We've been asked how to remove blank rows in Excel an absurd amount of times, so we decided to post it as it truly is a FAQ.
While there are a few ways, here is a super simple one that anyone should be able to follow.
Press the F5 Key to cause the "Go To Special" dialog box to pop up.
This will highlight all blanks in the sheet. From here, simply delete the rows that are selected.
1) Back everything up!!!
2) Download/Install needed software
- PuTTY or equivalent SSH client
3) Temporarily Enable SSH
- We don’t recommend leaving SSH on permanently. SSH can be temporarily enabled via the ESXi vSphere. Step-by-step instructions can be found at: http://www.thomasmaurer.ch/2011/08/enable-ssh-on-esxi-5-via-vsphere-client/
3) Put the ESXi system into maintenance mode
- Make sure you have all of your VM’s backed up somewhere else just in case. While we have never had any corruption during an upgrade, it’s always wise to have quality backups prior to an upgrade.
4) Follow the steps below
- SSH into your system.
- Enable the httpClient (Copy/Paste the following command into PuTTY)
esxcli network firewall ruleset set -e true -r httpClient
- Perform the upgrade (Copy/Paste the following command into PuTTY)
esxcli software profile update -p ESXi-6.5.0-4564106-standard -d https://hostupdate.vmware.com/software/VUM/PRODUCTION/main/vmw-depot-index.xml
- Disable the httpClient (Copy/Paste the following command into PuTTY)
Read more →
The Packet Hacking Village will be located in TBD at Caesars Palace.
Speaker Workshops Schedule
|Friday, July 28th||Saturday, July 29th||Sunday, July 30th|
|10:10||Opening Ceremony / How Hackers Changed The Security Industry
Speaker Workshops Abstracts and Bios
The Black Art of Wireless Post-Exploitation: Bypassing Port-Based Access Controls Using Indirect Wireless Pivots
Gabriel Ryan, Security Engineer at Gotham Digital Science
Most forms of WPA2-EAP have been broken for nearly a decade. EAP-TTLS and EAP-PEAP have long been susceptible to evil twin attacks, yet most enterprise organizations still rely on these technologies to secure their wireless infrastructure. The reason for this is that the secure alternative, EAP-TLS, is notoriously arduous to implement. To compensate for the weak perimeter security provided by EAP-TTLS and EAP-PEAP, many organizations use port based NAC appliances to prevent attackers from pivoting further into the network after the wireless has been breached. This solution is thought to provide an acceptable balance between security and accessibility.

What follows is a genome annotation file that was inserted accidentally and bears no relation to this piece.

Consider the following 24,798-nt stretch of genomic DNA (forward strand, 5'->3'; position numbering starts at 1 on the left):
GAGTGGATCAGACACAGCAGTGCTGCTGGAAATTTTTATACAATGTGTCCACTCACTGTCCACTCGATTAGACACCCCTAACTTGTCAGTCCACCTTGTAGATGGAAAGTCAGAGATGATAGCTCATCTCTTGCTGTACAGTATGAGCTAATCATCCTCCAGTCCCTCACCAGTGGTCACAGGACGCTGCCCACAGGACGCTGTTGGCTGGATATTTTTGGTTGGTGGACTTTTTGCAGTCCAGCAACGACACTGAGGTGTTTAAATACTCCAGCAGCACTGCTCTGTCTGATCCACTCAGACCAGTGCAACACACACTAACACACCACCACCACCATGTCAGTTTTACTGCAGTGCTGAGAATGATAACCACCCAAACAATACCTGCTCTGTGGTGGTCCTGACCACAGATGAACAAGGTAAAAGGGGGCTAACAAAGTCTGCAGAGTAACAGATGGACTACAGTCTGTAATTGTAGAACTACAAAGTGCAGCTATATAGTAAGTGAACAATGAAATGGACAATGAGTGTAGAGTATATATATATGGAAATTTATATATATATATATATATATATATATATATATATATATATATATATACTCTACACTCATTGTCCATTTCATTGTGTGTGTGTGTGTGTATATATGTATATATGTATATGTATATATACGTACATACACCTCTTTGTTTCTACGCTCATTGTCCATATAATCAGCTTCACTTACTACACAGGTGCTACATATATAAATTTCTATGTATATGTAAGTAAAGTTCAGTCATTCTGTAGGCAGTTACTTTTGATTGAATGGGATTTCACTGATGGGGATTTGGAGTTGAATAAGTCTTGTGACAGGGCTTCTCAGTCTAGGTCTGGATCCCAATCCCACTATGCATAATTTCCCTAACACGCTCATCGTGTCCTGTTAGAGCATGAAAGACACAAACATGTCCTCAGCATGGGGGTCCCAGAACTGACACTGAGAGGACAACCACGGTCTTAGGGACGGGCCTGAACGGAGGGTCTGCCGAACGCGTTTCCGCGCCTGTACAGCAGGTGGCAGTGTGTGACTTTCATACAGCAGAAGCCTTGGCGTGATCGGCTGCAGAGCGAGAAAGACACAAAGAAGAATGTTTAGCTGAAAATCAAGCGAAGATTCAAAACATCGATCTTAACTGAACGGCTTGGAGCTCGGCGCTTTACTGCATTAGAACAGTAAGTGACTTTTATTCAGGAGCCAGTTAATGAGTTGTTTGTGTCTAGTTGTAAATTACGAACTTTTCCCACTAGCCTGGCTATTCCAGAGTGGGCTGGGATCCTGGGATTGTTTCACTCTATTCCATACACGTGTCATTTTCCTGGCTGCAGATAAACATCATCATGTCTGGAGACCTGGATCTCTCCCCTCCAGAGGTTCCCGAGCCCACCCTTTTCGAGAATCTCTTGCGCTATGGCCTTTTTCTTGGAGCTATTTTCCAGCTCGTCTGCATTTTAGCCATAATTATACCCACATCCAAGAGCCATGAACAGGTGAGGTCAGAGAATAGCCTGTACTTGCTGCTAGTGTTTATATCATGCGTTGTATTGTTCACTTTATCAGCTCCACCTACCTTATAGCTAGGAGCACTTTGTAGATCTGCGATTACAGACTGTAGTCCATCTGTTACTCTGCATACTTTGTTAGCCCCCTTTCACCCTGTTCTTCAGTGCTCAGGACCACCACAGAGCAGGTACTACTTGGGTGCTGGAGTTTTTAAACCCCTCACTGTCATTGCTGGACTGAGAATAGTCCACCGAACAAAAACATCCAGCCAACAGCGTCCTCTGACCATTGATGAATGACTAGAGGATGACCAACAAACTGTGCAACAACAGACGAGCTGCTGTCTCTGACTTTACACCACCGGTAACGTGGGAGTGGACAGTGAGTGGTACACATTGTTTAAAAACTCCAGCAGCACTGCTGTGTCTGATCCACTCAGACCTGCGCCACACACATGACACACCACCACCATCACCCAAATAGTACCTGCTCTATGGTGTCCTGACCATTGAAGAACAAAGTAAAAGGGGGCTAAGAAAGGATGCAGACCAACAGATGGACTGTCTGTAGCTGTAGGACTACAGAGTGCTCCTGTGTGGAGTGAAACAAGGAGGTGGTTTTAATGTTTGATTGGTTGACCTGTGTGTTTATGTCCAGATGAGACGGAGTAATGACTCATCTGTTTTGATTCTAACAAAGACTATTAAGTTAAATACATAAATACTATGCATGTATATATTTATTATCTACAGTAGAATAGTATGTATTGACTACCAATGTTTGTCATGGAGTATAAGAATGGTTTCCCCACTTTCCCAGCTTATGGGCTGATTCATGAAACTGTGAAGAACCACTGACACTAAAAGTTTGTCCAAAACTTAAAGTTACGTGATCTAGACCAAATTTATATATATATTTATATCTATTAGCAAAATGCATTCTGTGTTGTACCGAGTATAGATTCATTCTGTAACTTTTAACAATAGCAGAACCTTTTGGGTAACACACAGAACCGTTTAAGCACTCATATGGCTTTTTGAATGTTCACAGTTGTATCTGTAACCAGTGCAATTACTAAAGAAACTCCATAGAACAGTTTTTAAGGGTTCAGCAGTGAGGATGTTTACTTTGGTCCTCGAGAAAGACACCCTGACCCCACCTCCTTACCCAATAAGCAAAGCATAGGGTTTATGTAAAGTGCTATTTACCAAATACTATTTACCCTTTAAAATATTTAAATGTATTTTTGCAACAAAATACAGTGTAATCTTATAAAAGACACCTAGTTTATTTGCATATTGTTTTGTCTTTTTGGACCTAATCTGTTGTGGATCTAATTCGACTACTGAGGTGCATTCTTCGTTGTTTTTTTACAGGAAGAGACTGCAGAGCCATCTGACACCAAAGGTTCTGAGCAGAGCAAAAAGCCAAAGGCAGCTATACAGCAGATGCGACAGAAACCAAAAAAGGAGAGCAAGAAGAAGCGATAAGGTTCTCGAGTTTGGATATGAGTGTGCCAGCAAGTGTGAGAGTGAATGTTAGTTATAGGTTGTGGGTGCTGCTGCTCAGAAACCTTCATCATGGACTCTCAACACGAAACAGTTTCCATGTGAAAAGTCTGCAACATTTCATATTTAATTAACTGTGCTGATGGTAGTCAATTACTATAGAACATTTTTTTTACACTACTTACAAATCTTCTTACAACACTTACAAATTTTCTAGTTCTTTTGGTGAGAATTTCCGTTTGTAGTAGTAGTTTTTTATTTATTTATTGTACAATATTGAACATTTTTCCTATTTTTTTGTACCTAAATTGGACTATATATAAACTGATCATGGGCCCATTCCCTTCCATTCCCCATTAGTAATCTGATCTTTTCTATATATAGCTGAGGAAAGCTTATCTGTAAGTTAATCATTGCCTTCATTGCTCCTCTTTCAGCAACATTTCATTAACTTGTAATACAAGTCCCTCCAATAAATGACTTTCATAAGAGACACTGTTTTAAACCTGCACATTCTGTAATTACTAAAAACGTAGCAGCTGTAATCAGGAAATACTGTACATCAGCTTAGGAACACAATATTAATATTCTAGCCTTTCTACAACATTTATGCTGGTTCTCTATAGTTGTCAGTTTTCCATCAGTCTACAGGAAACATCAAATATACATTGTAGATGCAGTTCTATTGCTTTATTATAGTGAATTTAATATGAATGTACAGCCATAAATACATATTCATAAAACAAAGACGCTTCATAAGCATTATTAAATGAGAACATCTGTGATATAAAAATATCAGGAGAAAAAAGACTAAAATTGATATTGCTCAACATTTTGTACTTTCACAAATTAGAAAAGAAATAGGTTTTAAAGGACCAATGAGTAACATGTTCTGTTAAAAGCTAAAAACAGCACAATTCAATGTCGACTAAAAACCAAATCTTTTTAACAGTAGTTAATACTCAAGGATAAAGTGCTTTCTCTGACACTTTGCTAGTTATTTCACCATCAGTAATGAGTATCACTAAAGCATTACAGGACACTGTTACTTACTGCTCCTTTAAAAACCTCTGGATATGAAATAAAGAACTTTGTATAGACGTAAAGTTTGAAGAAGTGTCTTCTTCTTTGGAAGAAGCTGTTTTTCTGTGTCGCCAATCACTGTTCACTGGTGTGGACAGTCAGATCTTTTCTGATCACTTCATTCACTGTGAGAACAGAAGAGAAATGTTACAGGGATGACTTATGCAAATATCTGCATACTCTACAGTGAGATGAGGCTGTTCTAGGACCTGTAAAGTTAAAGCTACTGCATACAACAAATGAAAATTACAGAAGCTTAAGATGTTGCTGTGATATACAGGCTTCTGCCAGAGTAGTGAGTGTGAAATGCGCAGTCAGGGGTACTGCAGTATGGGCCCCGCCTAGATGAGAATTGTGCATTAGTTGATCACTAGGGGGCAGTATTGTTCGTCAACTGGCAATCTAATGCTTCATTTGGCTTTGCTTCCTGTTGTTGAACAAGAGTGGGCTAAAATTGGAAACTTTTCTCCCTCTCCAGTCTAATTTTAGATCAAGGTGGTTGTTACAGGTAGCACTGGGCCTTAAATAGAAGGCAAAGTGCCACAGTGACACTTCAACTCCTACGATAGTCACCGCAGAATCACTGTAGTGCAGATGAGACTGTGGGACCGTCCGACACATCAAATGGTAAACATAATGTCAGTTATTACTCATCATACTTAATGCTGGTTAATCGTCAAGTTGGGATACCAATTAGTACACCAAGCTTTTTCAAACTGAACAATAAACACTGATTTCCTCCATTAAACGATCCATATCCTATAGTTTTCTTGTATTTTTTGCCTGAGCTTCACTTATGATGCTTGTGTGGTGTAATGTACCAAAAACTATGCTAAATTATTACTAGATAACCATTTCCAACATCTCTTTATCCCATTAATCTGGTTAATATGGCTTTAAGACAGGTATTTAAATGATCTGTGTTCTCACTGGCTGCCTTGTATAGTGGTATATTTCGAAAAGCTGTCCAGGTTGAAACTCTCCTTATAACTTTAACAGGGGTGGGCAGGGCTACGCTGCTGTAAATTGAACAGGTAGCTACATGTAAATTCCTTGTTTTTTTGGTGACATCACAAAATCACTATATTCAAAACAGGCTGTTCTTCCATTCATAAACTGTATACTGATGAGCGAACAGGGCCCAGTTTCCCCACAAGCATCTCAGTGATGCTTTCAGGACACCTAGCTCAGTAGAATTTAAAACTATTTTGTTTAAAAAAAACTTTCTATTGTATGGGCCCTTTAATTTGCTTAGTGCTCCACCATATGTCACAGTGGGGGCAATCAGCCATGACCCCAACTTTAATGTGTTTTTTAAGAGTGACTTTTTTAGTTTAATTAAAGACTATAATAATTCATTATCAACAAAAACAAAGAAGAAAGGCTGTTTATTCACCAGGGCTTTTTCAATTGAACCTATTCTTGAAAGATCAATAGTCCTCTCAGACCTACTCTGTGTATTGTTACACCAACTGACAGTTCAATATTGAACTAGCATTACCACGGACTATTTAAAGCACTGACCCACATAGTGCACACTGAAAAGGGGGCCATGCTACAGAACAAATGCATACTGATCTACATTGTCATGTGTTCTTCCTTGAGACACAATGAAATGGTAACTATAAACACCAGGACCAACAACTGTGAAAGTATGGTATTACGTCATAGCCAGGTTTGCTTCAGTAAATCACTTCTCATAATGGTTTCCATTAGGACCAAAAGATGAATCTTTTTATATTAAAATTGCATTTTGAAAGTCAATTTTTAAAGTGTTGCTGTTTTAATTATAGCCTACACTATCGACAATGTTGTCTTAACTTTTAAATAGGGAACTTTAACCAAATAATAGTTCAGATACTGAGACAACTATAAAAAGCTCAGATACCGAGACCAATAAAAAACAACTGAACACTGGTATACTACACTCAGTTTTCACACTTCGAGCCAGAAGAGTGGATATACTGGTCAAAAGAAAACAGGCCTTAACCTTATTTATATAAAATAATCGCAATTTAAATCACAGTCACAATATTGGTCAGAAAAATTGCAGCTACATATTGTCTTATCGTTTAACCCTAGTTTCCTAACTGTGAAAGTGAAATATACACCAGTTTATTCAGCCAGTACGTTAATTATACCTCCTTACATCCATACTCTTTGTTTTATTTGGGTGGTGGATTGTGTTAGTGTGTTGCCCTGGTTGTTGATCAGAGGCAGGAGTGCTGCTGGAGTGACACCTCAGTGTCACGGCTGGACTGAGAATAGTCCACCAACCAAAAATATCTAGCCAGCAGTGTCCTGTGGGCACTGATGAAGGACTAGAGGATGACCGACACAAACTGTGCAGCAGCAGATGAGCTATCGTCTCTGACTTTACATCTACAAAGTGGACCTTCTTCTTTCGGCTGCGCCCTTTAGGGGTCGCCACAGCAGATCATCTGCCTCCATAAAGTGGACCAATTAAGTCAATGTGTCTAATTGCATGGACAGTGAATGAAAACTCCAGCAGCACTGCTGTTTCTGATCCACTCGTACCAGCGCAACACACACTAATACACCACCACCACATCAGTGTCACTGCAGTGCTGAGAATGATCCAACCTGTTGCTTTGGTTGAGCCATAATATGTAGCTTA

The problem with this approach is that it assumes that EAP is exclusively a perimeter defense mechanism. In a wireless network, EAP actually plays a subtle and far more important role. WPA2-EAP is the means through which the integrity of a wireless network's physical layer is protected. Port-based access control mechanisms rely on the assumption that the physical layer can be trusted. Just as NACs can be bypassed on a wired network if the attacker has physical access to the switch, they can also be bypassed in a wireless environment if the attacker can control the physical layer using rogue access point attacks.
In this presentation, we will apply this concept by presenting a novel type of rogue access point attack that can be used to bypass port-based access control mechanisms in wireless networks. In doing so, we will challenge the assumption that reactive approaches to wireless security are an acceptable alternative to strong physical layer protections such as WPA2-EAP using EAP-TLS.
Gabriel Ryan (Twitter: @s0lst1c3) is a penetration tester and researcher with a passion for wireless and infrastructure testing. His career began as a systems programmer at Rutgers University, where he assessed, diagnosed, and resolved system and application issues for a user community of over 70,000 faculty, students, and staff. Gabriel then went on to work as a penetration tester and researcher for the Virginia-based defense contractor OGSystems. While at OGSystems, he worked as a lead engineer on the Mosquito project, a geospatial intelligence tool that leverages wireless technology to track potential threats. Gabriel currently works for the international security consulting firm Gotham Digital Science at their New York office, where he performs full scope red team penetration tests for a diverse range of clients. He also contributes heavily to his company's research division, GDS Labs. Some of his most recent work includes a whitepaper on rogue access point detection, along with the popular tool Eaphammer, which is used for breaching WPA2-EAP networks. On the side, he serves as a member of the BSides Las Vegas senior staff, coordinating wireless security for the event. In his spare time, he enjoys live music, exploring the outdoors, and riding motorcycles.
Demystifying the OPM Breach: WTF Really Happened